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South Williamsport, PA
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County Hall Corner: Money Well Given and Well Spent

Sometimes history is made, and no one notices it happened. This was the case at the Lycoming County Commissioners Meeting on Thursday, July 21st, when the commissioners voted to award $20,000 each to the 28 fire companies in Lycoming County from Act 13 funds. The commissioners routinely disperse funds to many different organizations outside of

Sometimes history is made, and no one notices it happened. This was the case at the Lycoming County Commissioners Meeting on Thursday, July 21st, when the commissioners voted to award $20,000 each to the 28 fire companies in Lycoming County from Act 13 funds. The commissioners routinely disperse funds to many different organizations outside of county government, so this did not appear to be more than just another agenda item. Yet, according to some sources, this is the first time in at least three decades that any board of county commissioners has allotted funds to each of the fire companies in the county.

To credit this present board of commissioners, it has not for lack of trying. The American Rescue Plan Act of 2021 (ARPA) allocated $6.15 billion to Pennsylvania counties and metropolitan cities, with Lycoming County receiving $22 million. Ideally, these were funds to assist organizations that suffered through the COVID shutdowns and would help them to get back on their feet.

Like many other non-profit organizations, volunteer fire companies saw almost all their fund-raising efforts either limited or eliminated by their shutdowns. However, these funds precluded fire companies due to the Act’s tax-filing status and procurement regulations. These companies were also not eligible for funding from the Coronavirus Aid, Relief, and Economic Security (CARES) Act. Ironically, other non-profits were eligible, but fire companies were not.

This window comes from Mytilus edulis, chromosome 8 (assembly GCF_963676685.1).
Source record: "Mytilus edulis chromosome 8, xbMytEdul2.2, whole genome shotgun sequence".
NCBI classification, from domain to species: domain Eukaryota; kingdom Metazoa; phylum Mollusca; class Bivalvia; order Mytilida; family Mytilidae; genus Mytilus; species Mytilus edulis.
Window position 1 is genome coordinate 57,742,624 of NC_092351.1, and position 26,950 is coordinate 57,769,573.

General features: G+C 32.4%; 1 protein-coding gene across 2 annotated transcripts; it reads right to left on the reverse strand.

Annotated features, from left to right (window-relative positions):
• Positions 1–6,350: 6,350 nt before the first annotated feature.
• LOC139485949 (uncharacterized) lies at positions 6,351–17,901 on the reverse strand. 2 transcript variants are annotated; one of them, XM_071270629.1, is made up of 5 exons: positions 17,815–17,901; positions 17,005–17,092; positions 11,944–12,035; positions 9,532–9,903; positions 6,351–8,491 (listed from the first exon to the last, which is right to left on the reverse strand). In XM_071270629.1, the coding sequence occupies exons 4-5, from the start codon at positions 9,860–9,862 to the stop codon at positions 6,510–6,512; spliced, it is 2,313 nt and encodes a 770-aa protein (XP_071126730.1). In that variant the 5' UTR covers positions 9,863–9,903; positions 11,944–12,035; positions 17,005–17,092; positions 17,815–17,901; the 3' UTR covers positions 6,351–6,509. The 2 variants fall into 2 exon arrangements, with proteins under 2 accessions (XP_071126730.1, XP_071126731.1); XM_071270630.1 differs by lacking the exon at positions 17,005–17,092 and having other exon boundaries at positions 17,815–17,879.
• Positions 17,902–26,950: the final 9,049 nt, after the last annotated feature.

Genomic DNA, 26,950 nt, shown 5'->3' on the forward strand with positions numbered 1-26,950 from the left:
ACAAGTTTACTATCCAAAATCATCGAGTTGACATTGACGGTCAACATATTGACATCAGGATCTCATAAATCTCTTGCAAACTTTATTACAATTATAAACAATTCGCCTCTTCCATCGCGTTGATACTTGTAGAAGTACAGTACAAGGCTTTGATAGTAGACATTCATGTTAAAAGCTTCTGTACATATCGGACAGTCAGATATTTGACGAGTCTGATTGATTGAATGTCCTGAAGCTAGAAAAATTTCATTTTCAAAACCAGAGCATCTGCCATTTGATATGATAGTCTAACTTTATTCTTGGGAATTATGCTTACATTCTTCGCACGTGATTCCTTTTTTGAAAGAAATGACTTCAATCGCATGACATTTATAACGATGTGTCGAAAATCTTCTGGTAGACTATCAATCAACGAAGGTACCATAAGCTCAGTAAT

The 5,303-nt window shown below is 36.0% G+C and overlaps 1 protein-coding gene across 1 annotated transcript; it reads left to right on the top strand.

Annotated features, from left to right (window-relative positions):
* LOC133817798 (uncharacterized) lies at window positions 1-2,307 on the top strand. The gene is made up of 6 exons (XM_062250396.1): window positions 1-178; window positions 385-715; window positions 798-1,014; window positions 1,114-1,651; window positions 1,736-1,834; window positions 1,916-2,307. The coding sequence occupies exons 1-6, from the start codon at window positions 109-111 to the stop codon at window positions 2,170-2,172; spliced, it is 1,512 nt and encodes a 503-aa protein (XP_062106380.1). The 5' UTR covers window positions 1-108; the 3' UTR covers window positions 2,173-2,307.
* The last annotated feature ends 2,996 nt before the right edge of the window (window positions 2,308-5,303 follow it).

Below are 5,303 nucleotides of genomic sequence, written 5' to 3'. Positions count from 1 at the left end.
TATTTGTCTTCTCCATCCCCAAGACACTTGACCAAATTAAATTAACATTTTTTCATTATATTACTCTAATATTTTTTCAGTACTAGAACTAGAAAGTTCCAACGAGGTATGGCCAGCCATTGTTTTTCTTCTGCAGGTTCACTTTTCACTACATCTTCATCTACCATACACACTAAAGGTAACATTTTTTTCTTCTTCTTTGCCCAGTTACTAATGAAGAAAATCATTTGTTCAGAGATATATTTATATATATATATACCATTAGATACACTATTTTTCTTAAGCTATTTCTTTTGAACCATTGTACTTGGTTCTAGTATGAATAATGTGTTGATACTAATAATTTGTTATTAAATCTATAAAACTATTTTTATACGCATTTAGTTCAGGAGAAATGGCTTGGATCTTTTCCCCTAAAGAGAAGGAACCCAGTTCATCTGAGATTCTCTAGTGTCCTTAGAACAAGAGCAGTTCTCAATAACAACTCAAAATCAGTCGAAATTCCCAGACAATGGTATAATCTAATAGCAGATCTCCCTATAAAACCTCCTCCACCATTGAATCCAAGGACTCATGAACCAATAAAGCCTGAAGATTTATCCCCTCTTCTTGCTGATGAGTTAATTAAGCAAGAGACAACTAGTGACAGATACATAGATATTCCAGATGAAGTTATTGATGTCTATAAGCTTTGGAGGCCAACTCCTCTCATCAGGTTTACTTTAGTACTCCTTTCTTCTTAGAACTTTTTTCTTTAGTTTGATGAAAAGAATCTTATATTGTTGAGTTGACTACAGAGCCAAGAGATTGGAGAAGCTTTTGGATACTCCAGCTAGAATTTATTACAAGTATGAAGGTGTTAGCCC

However, Act 13 Impact Fees did not have these same restraints. These funds come from the gas industry to help relieve the ‘impact’ of the gas industry’s operations to the environment and community stability in the Commonwealth. Yet, like a Gumby toy, the impact fees over time have become a grab-bag for almost any organization in the county.

The commissioners noted that the requests for these funds exceed the $22 million in the Act 13 funds account. Even discounting the organizations that would not qualify, they could go through those funds in a couple of weeks if need be. In seeking to establish some parameters, the commissioners wisely consider two factors very highly. First, they believe that the funds should have a generational impact. This is sort of like the Greek proverb that a great leader is one who plants a tree that he will never be able to sit under. The second consideration was that these funds should be used for leverage. Commissioner Mussare noted that currently, they are seeing a $7 return for every $1 spent.

This board of commissioners has continually shown a sincere concern for the viability of the local fire companies and emergency services in general. This action of disbursement is not coming from tax money but from the grant money from the Commonwealth.

Twenty thousand dollars might seem like a lot of money, but to be perfectly honest, it does not go far in fire services. When the Clinton Township Volunteer Fire Company bought a new truck last year, it replaced one that was roughly two decades old. The trucks were fundamentally similar in their purpose, and the new truck came from the same company as the one it was replacing. But the cost of the truck in 2021 was almost three times what the price was in 1994!

And what is known as “turn-out gear,” or what the rest of us would call the firefighter’s ‘suit’ runs into the thousands. Going head to toe — helmet, $350; goggles, $75; breathing apparatus with one spare bottle, $6,500; jacket/pants combo, $1,800; fire gloves, $75, boots, $450. This does not include axes, flashlights, safety harnesses, radio, etc. And all of these items have only a ten-year life cycle and then must be replaced.

Given all this, $20,000 is certainly appreciated, but a drop in the bucket when considering that beyond the firefighters themselves, they must continually be up to date on their training, the vehicles must be continually maintained, and firehouses use utilities like electricity and heat just like our own homes. The cost of maintaining a volunteer fire company is staggering.

Yes, many groups and organizations have great needs, and the commissioners need the wisdom of Solomon to distribute these funds where they will do the most good. Given all this, the Lycoming County Commissioners deserve a virtual pack on the back for their action in this case because it is a symbol of support for every volunteer firefighter and emergency responder in our county.